BALTZER: Palestinians’ human rights key to peace October 19, 2010

by Anna Baltzer  -  The Australian -  19 October 2010

ALL hope is not lost for the negotiations.

AS US-brokered Israeli-Palestinian negotiations break down, the prospects for peace in the Middle East may seem more dismal than ever.

On the outside, it might appear that both sides are digging in their heels, refusing to compromise, but the reality on the ground is different.

As a Jewish-American who grew up believing Israel could do no wrong, I felt that aggressive, anti-Jewish Arabs were the obstacle to Middle East peace.

When I met Palestinian refugees for the first time on a backpacking trip, I heard a different narrative.

Unsure what to believe, I visited Israel-Palestine, and my perception was transformed.

In the West Bank I found a system of segregation: separate roads for Jewish and Palestinian residents. I found a welcoming, non-violent, and educated people separated from their schools, orchards, water sources, hospitals and each other by a US-funded concrete barrier twice the size of the Berlin Wall.

I watched government-backed Israeli settlers force Palestinians from their olive groves to make way for Jewish-only settlements. Palestinians are not allowed to live in such settlements built on their own land because they are predominantly Christian or Muslim.

I, on the other hand, could move there next week if I wanted to, simply because I happen to be Jewish.

For nine months, I worked alongside Palestinians, Israelis, and internationals dedicated to a peaceful and just solution based on equality rather than ethno-religious nationalism.

But the segregation, wall construction, settlement expansion and other human rights abuses continued whether Palestinians resisted or not, and whether the resistance was violent or non-violent.

The institutions I had once assumed existed for Israel’s safety no longer made sense within the context of security.

If Israel wants to protect its citizens, why encourage them to move on to more and more Palestinian land, surrounded by the so-called “enemy”?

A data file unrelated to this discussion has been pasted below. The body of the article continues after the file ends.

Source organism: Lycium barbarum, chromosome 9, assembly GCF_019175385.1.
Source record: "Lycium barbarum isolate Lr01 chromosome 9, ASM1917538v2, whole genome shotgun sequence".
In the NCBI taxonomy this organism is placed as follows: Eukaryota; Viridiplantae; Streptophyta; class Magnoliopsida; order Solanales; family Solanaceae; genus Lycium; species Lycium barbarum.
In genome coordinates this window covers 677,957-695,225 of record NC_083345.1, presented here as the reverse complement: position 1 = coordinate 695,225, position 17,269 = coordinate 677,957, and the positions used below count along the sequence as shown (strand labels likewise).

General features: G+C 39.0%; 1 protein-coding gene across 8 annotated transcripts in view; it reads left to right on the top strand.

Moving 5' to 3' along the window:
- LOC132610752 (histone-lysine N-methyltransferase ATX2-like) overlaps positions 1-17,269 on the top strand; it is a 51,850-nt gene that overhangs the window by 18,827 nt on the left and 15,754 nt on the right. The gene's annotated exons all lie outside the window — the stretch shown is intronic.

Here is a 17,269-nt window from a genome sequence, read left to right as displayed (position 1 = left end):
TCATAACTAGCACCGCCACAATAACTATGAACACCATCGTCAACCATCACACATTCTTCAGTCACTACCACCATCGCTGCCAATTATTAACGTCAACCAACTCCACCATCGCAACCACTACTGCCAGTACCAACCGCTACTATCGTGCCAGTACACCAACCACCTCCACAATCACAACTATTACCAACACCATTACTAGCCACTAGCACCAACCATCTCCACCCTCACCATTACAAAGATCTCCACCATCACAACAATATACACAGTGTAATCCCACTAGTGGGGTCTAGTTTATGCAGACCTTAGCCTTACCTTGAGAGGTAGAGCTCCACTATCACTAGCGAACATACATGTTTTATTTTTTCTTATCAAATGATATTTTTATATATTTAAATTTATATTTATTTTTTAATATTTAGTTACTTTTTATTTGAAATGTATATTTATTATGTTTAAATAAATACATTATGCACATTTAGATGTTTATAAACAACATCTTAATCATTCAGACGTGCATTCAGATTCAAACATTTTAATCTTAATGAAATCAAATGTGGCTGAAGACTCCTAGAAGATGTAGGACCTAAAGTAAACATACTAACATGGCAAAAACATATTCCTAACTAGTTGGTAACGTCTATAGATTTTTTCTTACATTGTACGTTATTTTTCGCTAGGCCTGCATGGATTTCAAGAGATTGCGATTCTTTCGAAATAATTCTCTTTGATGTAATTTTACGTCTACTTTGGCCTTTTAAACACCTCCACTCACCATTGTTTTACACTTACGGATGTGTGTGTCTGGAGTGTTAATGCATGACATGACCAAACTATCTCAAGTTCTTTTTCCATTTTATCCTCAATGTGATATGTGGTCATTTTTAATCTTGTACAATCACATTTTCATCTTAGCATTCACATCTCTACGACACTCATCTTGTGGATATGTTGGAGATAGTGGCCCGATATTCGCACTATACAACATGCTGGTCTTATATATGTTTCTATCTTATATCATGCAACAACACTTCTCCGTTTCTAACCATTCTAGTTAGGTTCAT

Why build a wall between Palestinians and their land? Does that make Israel safer?

Ceasing settlement construction is a basic first step towards peace.

Yet Prime Minister Benjamin Netanyahu insists he will not stop moving Jewish Israelis on to more Palestinian land.

To borrow an analogy from Palestinian-American lawyer Michael Tarazi, how can you negotiate how to split a pizza, while one side is simultaneously devouring piece after piece?

Rather than digging in their heels, the Palestinians are again being backed into a corner, confronted with demands to forfeit their rights, with nothing in return. Rather than digging in its heels, Israel is marching forward, continuing construction over the land and livelihoods of the Palestinian people, and simultaneously asking why Palestinians aren’t willing to compromise more.

The question of compromise is an important one. Surely, compromise is a good thing in any negotiations, but is there anything that should not be compromised?

International law is very clear on this: there are things that people should never have to compromise on, namely their human rights. These are not debatable or controversial. They do not need to be earned and they cannot be taken away. They are non-negotiable.

Unfortunately, the premise of Israeli-Palestinian peace talks through history has been that Palestinians need to “compromise” on everything. Translation: Palestinians, be reasonable. You can have some of your rights, but you can’t have all of them.

This is unacceptable. The Palestinian people know this and, to their credit, have not given up on their fundamental human rights in spite of decades of demonisation and ongoing oppression.

I am always struck when I meet a young Palestinian who has lived her whole life under occupation but knows, as clear as day, that this is not what life is supposed to look like.

All hope is not lost, even though the US pressure on Palestinians to surrender certain rights – as it passes an annual $US3 billion ($3.04bn) in unconditional military and economic aid to Israel – is not going to foster a just peace.

Ongoing efforts by Palestinian, Israeli, and international peacemakers illustrate the potential for peace every day. Just recently, a boat of Jewish activists set sail to break Israel’s paralysing siege of Gaza.

The boat was intercepted by the Israeli navy, but the military’s efforts are futile. With each thwarted boat, handfuls more are being organised. Like the Palestinians, the global community of people of conscience will not give up.

There are many ways to support peace beyond joining a boat to Gaza. In 2005, Palestinian civil society issued a call for boycott, divestment, and sanctions on Israel until it complied with international law and human rights.

Supporting this call, along with genuine peace talks based on prioritising security, equality, and human rights for everyone, is something that anyone who cares about a lasting peace in the Middle East can do.

Anna Baltzer is an award-winning human rights activist, the granddaughter of Holocaust refugees, and author of Witness in Palestine: A Jewish American Woman in the Occupied Territories. She will be on a speaking tour of Australia October 18-30. Visit

If you liked this article, please consider making a donation to Australians for Palestine by clicking on the PayPal link
Thank You.
Bookmark and Share

Add a Comment

required, use real name
required, will not be published
optional, your blog address